Informations and opinions about the Whole Platform

Recognize patterns in Java code to understand and transform applications

Code is arguably the most valuable asset for many organizations.

However the value trapped in the code is not easy to use.


In this article we are going to see how we can extract and process knowledge in code by specifying patterns. We will see:

  1. A clear example of what we mean by extracting knowledge from code
  2. An explanation on how to implement this approach in practice (with code available on GitHub)
  3. We will discuss why do we want to extract knowledge from code.

What do you mean? Show it to me

Let’s see what we mean in practice, with the simplest example we can come up with. And let’s see it working for real, on real code.

Of course recognizing properties is a very simple example, something we are all familiar with, but the same idea can be applied to more complex patterns.

There are many patterns that can be used:

  • patterns typical of a language: think about the for loops to iterate over collections
  • design patterns: singleton, observer, delegate to name just a few
  • patterns related to frameworks: think about all the applications based on MVC or the DAO defined to access database tables
  • project specific patterns: for example in JavaParser we use the same structure for the tens of AST classes we defined

Patterns can be regarding small pieces of a single method or the organization of entire applications.

Patterns can also be applied incrementally: we can start recognizing smaller patterns, making the application simpler and then recognize more complex patterns over the simplified application.

How knowledge end up being trapped in code

Developers use a lot of idiomatic small patterns when writing programs. Experienced developers apply them automatically while implementing their solutions. Slowly they build these large applications that contain a lot of knowledge, enshrined in the code.

The problem is that the initial idea is not stated explicitely in the code. The developer translates it into code by using some of the idiomatic patterns typical of the language, or linked to the framework is using, or specific to its organization.

Somewhere a developer is thinking: “this kind of entity has this property” and he is translating it to a field declaration, to a getter and a setter, to a new parameter in a constructor, to some additional lines in the equals and the hashCode methods. The idea of the property is not present explicitly in the code: you can see it if you are familiar with the programming language but it requires some work.

There is so much noise, so many technical details that shadow the intention

But this is not true just for Java or for the properties: when a developer determines that an object is unique he could decide to implement a singleton, and again this means following certain steps. Or maybe he is deciding to implement a view or a Data Access Object (DAO) or any other typical component required by the framework he is using. In any case all the knowledge he had in mind is scattered in the code, difficult to retrieve.

Why is this bad?

For two reasons:

  • it is difficult to see the knowledge.
  • it is difficult to reuse that knowledge.

What it means that is difficult to see the knowledge in the code?

A lot of work go into understanding a problem and build a representation of the solution in the code. There are a lot of micro-decision, a lot of learning involved in the process. Then all of this effort lead to knowledge.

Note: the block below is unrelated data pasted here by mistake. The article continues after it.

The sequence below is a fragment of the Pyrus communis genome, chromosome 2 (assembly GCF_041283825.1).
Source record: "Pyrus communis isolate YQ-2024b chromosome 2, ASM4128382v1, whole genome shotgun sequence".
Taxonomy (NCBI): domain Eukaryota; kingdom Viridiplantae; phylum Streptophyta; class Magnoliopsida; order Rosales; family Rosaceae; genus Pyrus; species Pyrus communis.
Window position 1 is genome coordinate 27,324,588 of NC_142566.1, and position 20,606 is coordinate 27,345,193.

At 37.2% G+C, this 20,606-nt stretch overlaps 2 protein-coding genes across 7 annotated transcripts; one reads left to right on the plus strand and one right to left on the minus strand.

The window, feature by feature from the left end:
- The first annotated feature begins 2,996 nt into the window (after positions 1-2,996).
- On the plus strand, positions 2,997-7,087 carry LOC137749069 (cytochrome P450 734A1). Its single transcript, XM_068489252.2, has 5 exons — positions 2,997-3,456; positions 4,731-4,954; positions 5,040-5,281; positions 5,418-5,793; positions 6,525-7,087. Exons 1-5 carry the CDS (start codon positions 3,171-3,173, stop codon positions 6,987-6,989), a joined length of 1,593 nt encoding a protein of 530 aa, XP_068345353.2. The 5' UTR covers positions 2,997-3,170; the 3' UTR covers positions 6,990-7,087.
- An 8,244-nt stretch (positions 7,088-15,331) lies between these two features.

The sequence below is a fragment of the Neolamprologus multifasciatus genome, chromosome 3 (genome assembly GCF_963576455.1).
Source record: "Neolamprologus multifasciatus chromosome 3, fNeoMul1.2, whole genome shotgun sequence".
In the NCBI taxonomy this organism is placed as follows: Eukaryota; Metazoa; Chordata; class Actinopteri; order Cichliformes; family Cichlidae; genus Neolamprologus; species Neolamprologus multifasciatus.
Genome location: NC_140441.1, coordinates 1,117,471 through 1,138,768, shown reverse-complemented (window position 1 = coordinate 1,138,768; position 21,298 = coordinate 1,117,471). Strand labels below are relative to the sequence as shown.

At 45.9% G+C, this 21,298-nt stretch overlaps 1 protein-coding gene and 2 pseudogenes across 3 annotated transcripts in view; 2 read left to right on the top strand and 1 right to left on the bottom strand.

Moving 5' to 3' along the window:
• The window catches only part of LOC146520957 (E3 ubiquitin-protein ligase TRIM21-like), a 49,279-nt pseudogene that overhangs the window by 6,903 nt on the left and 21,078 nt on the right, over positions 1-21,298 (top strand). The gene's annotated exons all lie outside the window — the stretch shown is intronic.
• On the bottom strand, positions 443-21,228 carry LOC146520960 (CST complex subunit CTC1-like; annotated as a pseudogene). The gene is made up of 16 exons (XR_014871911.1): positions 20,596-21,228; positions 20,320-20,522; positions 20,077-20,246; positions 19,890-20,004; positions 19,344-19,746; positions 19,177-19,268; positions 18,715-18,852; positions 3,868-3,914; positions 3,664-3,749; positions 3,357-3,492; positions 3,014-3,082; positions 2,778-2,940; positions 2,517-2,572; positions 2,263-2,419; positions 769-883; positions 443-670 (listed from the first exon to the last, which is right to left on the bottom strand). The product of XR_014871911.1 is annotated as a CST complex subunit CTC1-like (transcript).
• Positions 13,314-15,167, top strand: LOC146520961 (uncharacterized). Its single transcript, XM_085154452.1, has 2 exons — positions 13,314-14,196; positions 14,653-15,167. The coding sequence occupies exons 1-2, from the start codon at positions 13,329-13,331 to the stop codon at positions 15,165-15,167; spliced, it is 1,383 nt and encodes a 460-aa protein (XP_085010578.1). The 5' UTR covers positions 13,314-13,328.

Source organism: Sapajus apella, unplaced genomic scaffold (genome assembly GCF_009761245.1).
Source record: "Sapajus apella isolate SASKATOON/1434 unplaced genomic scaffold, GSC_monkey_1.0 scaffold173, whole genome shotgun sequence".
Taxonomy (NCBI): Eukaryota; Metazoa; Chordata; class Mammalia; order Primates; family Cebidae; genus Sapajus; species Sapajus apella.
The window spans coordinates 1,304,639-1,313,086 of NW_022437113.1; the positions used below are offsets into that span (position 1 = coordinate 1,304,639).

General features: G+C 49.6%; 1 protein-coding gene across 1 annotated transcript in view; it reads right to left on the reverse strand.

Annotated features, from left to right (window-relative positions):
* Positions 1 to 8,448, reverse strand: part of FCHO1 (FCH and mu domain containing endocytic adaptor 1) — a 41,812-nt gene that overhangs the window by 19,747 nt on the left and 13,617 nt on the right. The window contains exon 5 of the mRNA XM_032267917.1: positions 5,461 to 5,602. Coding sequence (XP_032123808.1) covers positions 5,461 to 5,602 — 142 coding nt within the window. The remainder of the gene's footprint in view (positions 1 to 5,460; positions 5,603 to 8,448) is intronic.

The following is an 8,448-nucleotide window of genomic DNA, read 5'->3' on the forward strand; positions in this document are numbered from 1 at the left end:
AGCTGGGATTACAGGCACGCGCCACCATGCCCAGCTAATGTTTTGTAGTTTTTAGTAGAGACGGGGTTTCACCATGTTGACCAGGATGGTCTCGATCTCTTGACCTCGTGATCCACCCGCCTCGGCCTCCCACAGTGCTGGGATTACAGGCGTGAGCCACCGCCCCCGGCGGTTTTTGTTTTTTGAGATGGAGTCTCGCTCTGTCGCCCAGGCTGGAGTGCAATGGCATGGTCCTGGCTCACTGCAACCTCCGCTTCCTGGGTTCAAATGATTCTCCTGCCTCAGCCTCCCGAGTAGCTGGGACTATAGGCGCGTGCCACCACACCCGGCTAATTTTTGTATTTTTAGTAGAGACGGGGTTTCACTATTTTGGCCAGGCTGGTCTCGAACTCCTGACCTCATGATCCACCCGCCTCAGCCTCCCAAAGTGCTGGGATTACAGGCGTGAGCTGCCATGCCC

Where does this knowledge go?

This knowledge is typically not written down directly, it is instead represented in code. The fact is that in many occasions this knowledge is translated in a mechanical way into code. Therefore this translation can be reversed. The problem is that to see the knowledge that is present in the code you need to look directly at the code, read it carefully and mentally deduct the knowledge that is present there.

To understand things:

  • we need to understand programming and the typical patterns we use
  • requires work to check the details
  • this process is done mentally, the result is just in our head and cannot be processed automatically

If the knowledge was represented directly, to an higher level of abstraction it could be easier to check it and it could be accessible to more persons.

What it means that is difficult to reuse the knowledge in the code?

We have seen that basically the only way we have to extract knowledge from code is reading it and understanding it. The results stay just in our head, so they are not usable by a machine. If we had instead a representation of the abstract knowledge, the original intentions, we could elaborate them for different goals.

We could for example use that knowledge to generate diagrams or reports.

Do you want to know how many views have been written? How many tables do we have in the database? Easy! Project managers could get their answer without having to ask. And they would get always the updated, honest answers on the state of the code.

We could also use that information for re-engineering even partially applications. Some aspects of your application could be migrated to a different version of a library, to a different framework or even a different language. It would not mean that complex migration could be performed completely automatically but it could be a start.

Implementation using the Whole Platform

Ok, we have talked about the problem, let’s now talk about a solution we can build today.

We are previously discussed how to build grammars using the whole platform and we have seen it also when looking into Domain Specific Languages.

The code is available on GitHub, courtesy of Riccardo Solmi, the author of the Whole Platform.

1) Defining the higher level concepts

First of all we need to define the higher level concepts, that we have in mind but are not expressed explicitely in the code. For example, the concept of property of a Java bean.

In the model-driven parlance we define the metamodel: i.e., the structure of those concepts.

2) Define how to recognize such concepts in Java code

Once we have those concepts defined we need to specify how to identify those in the code. The whole platform use a Domain Specific Language to specify patterns. It looks like this:

What are we saying here?

We are saying that a certain pattern should be looked into the selected node and all the descendants. The pattern should match the given snippet: a Field Declaration with the private modifier, associating the label type to the type of the field and the label name to the name of the field.